Free agency is winding down, and Lamar Jackson and Aaron Rodgers are still out there …
• If you’re surprised at all at Roger Goodell getting another extension—his fourth since becoming commissioner in 2006—don’t be. To understand what the owners want from him is to understand what the league has wanted from him since appointing him 17 years ago.
When Pete Rozelle was hired in the 1960s, the league needed to raise its profile and popularity, so it hired a PR guy. When Paul Tagliabue was tabbed in ’98, the league was coming off two strikes, so the owners wanted a lawyer. And by the time Tagliabue was ready to walk away nearly two decades laters, the makeup of the body of owners had changed—you had more of the uber-wealthy owners, who were focused on generating revenue.
That had always been Goodell’s specialty, as he rose through the ranks to become the NFL’s COO, and that was his task (to take revenues, specifically, to $25 billion) when he was put in charge as commissioner. And it’s something that, for all his faults, Goodell’s been inarguably exceptional at doing over the last 17 years, in adding revenue-drivers like the Los Angeles teams, Thursday Night Football, London, and an expanded playoff field, among other things.
And it really is that simple. When it comes to what really matters to the owners, Goodell is giving them exactly what they want.
• We’re now five weeks and three days away from the NFL draft. The closer we get, and the longer Jackson remains unsigned, the more relevant that becomes.
Jackson has until July 15 to sign a long-term deal with the Ravens, but there are no such constraints that’d keep him from signing an offer sheet with another team until well into the season. And with OTAs (which are really the first football practices for every team) not starting until mid-May, Jackson has very real flexibility to wait until after the draft.
The reason he’d do that, on paper, would be to see if the market opens up then. At this point, the quarterback landscape is what it is until April. After the draft, on the other hand, teams could be looking for a quarterback after striking out on getting one out of the college ranks. And then, the picks they’d be potentially moving, if the Ravens didn’t send an offer sheet to Jackson, would be 2024 and ’25 first-rounders, rather than ’23 and ’24 picks.
So if you’re, say, the Colts, and you’re worried that you won’t be wild about the quarterbacks that fall to you at No. 4, but you never wanted to give up the fourth pick to get Jackson in the first place, then he could give you a valuable backstop in early May, at a point where the pin will be pulled on the fourth pick and you’d be sending the next two year’s first-rounders instead.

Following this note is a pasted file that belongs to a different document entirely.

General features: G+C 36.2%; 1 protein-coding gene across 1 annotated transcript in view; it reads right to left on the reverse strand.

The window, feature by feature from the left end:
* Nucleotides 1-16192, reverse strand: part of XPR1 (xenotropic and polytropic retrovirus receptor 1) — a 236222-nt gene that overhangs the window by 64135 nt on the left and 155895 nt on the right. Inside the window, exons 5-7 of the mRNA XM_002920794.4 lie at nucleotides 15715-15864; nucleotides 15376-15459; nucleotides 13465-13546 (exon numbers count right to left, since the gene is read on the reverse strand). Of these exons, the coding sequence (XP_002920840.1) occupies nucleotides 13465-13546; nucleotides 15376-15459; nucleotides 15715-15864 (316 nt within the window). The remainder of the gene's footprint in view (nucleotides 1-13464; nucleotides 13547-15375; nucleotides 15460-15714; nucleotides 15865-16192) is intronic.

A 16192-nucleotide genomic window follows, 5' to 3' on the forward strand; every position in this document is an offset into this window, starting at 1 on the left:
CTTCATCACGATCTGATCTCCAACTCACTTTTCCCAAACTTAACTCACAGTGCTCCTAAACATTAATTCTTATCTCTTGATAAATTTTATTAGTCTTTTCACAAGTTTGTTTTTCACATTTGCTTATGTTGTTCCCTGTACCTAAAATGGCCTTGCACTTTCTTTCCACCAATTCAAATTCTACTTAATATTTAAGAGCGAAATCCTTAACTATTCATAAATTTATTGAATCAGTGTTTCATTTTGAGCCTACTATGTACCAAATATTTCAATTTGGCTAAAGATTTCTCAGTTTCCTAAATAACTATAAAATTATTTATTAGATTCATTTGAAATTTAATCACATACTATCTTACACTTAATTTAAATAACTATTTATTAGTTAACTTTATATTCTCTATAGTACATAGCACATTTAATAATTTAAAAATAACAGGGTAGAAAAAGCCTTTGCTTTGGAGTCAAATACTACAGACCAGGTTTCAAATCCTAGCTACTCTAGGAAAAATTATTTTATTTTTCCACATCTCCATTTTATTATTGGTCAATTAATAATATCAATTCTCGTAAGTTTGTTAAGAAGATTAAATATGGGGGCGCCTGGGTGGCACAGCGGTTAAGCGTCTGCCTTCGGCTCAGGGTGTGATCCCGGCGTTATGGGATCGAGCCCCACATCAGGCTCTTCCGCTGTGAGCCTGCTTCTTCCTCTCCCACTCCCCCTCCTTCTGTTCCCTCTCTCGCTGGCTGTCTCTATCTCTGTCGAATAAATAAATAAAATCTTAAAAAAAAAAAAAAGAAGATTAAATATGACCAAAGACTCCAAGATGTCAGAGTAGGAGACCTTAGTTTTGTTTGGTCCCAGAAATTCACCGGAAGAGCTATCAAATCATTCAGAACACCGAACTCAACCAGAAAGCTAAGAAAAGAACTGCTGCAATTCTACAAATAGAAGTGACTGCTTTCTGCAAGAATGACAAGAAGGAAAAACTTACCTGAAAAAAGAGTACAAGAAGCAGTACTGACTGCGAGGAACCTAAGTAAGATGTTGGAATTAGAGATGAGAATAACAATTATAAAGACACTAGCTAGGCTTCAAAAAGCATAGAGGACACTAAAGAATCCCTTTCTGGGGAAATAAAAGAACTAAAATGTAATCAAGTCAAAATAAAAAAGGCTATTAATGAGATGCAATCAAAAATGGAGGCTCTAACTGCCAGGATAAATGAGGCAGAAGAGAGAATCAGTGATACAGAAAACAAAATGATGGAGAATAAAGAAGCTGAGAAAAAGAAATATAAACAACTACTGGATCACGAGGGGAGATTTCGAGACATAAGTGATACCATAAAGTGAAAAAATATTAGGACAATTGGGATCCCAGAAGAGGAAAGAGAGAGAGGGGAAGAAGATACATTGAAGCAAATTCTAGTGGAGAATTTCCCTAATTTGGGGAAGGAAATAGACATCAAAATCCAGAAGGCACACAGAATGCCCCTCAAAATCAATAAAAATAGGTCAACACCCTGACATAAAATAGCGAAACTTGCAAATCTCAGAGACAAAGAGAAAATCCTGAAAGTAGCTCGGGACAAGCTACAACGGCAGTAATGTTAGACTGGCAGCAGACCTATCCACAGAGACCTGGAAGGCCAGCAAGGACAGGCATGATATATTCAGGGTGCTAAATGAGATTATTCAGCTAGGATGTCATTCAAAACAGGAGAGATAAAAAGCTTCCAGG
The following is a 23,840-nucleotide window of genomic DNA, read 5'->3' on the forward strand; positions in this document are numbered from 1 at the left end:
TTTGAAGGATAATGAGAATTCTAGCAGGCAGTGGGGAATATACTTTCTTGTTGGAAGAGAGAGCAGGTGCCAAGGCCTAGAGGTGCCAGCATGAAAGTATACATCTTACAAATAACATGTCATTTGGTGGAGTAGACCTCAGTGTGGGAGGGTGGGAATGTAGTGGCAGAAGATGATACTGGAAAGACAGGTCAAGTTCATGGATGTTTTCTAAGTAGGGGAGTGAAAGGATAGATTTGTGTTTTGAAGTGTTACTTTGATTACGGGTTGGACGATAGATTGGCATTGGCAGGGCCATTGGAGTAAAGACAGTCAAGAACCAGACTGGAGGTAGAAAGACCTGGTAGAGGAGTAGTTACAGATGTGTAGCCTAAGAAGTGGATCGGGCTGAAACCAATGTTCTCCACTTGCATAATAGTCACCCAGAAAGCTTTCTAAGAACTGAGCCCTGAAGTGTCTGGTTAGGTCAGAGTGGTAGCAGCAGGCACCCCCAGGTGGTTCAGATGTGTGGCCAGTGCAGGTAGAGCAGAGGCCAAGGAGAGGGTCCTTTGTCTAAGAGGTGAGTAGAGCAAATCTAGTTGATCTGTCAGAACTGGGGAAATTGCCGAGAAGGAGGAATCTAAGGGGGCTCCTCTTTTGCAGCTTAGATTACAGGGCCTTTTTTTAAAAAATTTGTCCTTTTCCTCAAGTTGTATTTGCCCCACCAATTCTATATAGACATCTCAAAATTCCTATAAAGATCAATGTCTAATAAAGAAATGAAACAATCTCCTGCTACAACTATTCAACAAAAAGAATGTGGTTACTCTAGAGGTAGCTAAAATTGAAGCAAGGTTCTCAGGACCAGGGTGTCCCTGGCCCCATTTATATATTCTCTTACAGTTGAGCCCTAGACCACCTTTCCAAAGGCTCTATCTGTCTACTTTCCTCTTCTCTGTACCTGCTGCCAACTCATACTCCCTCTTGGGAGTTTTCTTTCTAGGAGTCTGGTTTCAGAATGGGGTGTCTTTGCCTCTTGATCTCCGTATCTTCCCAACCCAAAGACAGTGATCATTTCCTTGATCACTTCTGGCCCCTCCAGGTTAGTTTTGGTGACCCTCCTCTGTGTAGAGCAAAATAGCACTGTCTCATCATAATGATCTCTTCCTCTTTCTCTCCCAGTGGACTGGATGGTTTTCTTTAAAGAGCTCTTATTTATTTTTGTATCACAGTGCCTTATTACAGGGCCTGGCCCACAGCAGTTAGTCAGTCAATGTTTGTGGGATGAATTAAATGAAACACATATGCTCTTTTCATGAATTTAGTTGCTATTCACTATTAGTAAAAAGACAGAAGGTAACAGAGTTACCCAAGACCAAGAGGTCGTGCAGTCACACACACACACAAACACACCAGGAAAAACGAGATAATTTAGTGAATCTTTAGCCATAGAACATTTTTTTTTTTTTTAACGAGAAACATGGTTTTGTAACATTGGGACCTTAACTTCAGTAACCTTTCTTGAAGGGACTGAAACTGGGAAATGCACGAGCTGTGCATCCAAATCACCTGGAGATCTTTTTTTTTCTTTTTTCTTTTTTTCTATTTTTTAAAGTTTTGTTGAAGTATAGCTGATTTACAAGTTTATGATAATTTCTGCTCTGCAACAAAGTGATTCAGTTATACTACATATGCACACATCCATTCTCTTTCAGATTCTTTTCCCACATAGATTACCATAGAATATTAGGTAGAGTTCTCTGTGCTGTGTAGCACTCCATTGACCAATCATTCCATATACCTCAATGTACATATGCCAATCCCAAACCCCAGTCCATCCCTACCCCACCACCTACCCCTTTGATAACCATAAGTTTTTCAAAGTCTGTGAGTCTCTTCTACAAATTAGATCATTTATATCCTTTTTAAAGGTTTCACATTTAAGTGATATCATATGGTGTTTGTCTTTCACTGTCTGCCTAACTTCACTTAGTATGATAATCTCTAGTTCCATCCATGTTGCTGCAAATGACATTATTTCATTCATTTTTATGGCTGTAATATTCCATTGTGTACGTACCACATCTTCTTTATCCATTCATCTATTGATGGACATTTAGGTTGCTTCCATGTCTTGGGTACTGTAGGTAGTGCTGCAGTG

Something, of course, could happen at any time with Jackson. But if you’re looking for the next checkpoint in this saga, the draft would be it.
• I don’t think the Commanders will have a buyer to present to the league next week at the annual meeting. It could happen if things accelerate this week, but that seems unlikely.
That doesn’t mean it’s not coming though. The likelihood at this point is there will be news on the Commanders ownership front at the NFL’s spring meeting in Minneapolis in May. And all signs inside team headquarters point to the transition being well underway.
Dan Snyder’s office was cleaned out months ago, and he and wife Tanya Snyder took stuff out of storage too, well in advance of the tours that prospective buyers got of the team’s practice facility in Ashburn, Va. The football folks haven’t seen Dan Snyder in months (his last appearance at the facility was believed to be for a team picture early in the season), with President Jason Wright, head coach Ron Rivera, GM Martin Mayhew and EVP of Football/Player Personnel Marty Hurney shielding their staffs from the sales process.
Tanya Snyder’s popped in and been a little more present, while Wright has served as a proxy for ownership in a lot of ways, similar to how Packers president Mark Murphy plays the role of owner for an owner-less team. The way to look at this—as I see it, from a 30,000-foot view—is the coast has been cleared for the new owner to slide right in.
As for who it’ll be, I’m not sure that’s been fully determined yet, but one of the Broncos runners-up, billionaire investor Josh Harris, who owns the NBA’s 76ers and NHL’s Devils, has been a name to watch throughout. Harris grew up in Chevy Chase, Md., went to high school in D.C., has a group loaded with D.C. ties bidding and is well-liked by NFL owners.
Again, it’s not over. It seems, though, like we’re building to a conclusion here, and maybe even one that could deliver the franchise back to the district, in a stadium at the RFK Stadium site.